Linear, Quadratic, and Exponential Models
This presentation is the property of its rightful owner.
Sponsored Links
1 / 32

11-4 PowerPoint PPT Presentation


  • 84 Views
  • Uploaded on
  • Presentation posted in: General

Linear, Quadratic, and Exponential Models. 11-4. Warm Up. Lesson Presentation. Lesson Quiz. Holt Algebra 1. Warm Up 1. Find the slope and y-intercept of the line that passes through (4, 20) and (20, 24).

Download Presentation

11-4

An Image/Link below is provided (as is) to download presentation

Download Policy: Content on the Website is provided to you AS IS for your information and personal use and may not be sold / licensed / shared on other websites without getting consent from its author.While downloading, if for some reason you are not able to download a presentation, the publisher may have deleted the file from their server.


- - - - - - - - - - - - - - - - - - - - - - - - - - E N D - - - - - - - - - - - - - - - - - - - - - - - - - -

Presentation Transcript


11 4

Linear, Quadratic, and Exponential Models

11-4

Warm Up

Lesson Presentation

Lesson Quiz

Holt Algebra 1


11 4

Warm Up

1. Find the slope and y-intercept of the line that passes through (4, 20) and (20, 24).

The population of a town is decreasing at a rate of 1.8% per year. In 1990, there were 4600 people.

2. Write an exponential decay function to model this situation.

3. Find the population in 2010.

y = 4600(0.982)t

3199


11 4

Objectives

Compare linear, quadratic, and exponential models.

Given a set of data, decide which type of function models the data and write an equation to describe the function.


11 4

Look at the tables and graphs below. The data show three ways you have learned that variable quantities can be related. The relationships shown are linear, quadratic, and exponential.


11 4

Look at the tables and graphs below. The data show three ways you have learned that variable quantities can be related. The relationships shown are linear, quadratic, and exponential.


11 4

Look at the tables and graphs below. The data show three ways you have learned that variable quantities can be related. The relationships shown are linear, quadratic, and exponential.


11 4

In the real world, people often gather data and then must decide what kind of relationship (if any) they think best describes their data.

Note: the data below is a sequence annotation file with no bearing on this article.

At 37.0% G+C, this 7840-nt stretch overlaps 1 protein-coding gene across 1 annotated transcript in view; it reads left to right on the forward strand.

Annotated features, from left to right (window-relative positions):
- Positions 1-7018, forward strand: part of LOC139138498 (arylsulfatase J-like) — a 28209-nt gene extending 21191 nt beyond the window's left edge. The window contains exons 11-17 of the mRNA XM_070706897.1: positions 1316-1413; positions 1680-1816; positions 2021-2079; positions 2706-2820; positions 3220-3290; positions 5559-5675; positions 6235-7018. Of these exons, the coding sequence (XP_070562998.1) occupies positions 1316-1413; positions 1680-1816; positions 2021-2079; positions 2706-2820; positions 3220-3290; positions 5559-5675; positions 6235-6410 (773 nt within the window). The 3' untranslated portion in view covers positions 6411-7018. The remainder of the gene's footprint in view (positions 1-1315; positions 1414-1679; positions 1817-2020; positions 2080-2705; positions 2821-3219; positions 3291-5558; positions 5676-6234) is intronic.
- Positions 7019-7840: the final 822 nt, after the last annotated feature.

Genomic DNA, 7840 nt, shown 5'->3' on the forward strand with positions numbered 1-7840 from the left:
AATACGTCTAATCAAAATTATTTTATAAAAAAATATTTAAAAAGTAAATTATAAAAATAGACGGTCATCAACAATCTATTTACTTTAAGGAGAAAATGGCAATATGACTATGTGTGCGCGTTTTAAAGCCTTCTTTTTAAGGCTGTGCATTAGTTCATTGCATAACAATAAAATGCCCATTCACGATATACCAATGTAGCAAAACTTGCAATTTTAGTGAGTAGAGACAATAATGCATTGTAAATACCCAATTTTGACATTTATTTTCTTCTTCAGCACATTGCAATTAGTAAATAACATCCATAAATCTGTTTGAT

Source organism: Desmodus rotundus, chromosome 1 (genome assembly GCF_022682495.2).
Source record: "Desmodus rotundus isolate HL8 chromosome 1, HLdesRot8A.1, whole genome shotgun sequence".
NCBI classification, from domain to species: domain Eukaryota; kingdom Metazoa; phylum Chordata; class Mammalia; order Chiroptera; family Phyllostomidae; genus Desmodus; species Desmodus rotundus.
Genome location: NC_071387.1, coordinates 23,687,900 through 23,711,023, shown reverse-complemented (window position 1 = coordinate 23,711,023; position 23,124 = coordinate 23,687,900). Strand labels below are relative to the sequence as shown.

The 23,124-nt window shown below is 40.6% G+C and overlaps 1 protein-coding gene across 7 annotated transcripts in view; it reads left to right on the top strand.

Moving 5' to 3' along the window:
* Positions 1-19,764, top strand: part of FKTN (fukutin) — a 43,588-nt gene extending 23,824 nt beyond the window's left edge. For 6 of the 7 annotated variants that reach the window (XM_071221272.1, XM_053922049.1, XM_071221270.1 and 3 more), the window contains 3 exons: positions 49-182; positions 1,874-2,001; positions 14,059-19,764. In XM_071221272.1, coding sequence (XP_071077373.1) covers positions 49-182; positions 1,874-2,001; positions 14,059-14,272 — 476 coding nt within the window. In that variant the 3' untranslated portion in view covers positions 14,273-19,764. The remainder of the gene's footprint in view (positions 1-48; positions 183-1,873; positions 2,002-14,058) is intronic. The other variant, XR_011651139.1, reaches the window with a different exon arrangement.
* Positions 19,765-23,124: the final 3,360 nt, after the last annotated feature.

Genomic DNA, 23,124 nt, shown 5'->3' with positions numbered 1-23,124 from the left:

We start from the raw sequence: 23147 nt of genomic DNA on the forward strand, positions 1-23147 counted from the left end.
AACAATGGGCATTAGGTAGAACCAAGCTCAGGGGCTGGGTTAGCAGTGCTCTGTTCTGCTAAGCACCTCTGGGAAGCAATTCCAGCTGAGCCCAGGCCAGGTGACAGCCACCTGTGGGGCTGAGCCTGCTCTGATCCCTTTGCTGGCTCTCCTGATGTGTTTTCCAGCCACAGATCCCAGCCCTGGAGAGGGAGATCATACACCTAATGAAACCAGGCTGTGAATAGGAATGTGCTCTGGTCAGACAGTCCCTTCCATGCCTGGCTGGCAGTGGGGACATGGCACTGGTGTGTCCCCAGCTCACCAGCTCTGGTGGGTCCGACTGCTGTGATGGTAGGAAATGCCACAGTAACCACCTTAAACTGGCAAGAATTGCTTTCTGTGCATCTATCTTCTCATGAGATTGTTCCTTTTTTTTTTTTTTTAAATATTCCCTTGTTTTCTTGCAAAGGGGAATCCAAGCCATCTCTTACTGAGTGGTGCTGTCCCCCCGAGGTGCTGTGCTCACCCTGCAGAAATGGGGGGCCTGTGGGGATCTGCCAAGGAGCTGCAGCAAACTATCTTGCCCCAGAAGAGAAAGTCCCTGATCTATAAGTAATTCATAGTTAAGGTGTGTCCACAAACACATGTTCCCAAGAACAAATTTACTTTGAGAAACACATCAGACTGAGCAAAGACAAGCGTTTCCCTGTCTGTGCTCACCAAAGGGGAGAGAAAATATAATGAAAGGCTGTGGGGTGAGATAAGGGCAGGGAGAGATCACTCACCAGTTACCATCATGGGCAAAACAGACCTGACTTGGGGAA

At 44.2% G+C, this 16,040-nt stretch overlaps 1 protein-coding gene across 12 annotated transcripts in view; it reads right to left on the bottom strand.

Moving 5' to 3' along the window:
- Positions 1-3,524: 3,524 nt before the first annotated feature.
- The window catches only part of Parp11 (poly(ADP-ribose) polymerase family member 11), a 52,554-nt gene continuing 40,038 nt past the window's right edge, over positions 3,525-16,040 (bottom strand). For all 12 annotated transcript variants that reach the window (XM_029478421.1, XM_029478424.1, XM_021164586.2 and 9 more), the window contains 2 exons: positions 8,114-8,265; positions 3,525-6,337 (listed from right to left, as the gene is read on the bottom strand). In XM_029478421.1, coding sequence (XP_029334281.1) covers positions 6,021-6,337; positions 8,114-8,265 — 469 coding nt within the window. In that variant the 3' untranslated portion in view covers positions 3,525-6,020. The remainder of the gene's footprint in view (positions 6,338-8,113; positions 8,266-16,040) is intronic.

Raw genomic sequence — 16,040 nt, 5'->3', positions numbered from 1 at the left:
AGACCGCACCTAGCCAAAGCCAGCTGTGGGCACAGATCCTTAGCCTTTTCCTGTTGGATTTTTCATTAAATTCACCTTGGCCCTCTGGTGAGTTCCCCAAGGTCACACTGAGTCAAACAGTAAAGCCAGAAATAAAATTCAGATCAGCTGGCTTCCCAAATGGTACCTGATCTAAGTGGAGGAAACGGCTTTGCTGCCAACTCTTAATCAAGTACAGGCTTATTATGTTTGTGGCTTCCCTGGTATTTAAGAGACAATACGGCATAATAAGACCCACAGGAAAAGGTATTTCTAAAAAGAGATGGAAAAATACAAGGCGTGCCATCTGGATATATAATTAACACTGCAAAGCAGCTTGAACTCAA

11 4

Example 1A: Graphing Data to Choose a Model

Graph each data set. Which kind of model best describes the data?

Plot the data points and connect them.

The data appear to be exponential.


11 4

Example 1B: Graphing Data to Choose a Model

Graph each data set. Which kind of model best describes the data?

Plot the data points and connect them.

The data appears to be linear.


11 4

Check It Out! Example 1a

Graph each set of data. Which kind of model best describes the data?

Plot the data points.

The data appears to be exponential.


11 4

Check It Out! Example 1b

Graph each set of data. Which kind of model best describes the data?

Plot the data points.

The data appears to be quadratic.


11 4

Another way to decide which kind of relationship (if any) best describes a data set is to use patterns.


11 4

+ 1

+ 64

–32

+ 1

+ 32

–32

+ 1

0

–32

+ 1

–32

Example 2A: Using Patterns to Choose a Model

Look for a pattern in each data set to determine which kind of model best describes the data.

Height of golf ball

For every constant change in time of +1 second, there is a constant second difference of –32.

The data appear to be quadratic.


11 4

 1.17

+ 1

+ 1

 1.17

+ 1

 1.17

Example 2B: Using Patterns to Choose a Model

Look for a pattern in each data set to determine which kind of model best describes the data.

Money in CD

For every constant change in time of + 1 year there is an approximate constant ratio of 1.17.

The data appears to be exponential.


11 4

+ 1

– 9

+ 1

+ 6

– 3

+ 1

+ 6

+ 3

+ 1

+ 6

+ 9

Check It Out! Example 2

Look for a pattern in the data set {(–2, 10), (–1, 1), (0, –2), (1, 1), (2, 10)} to determine which kind of model best describes the data.

For every constant change of +1 there is a constant ratio of 6.

The data appear to be quadratic.


11 4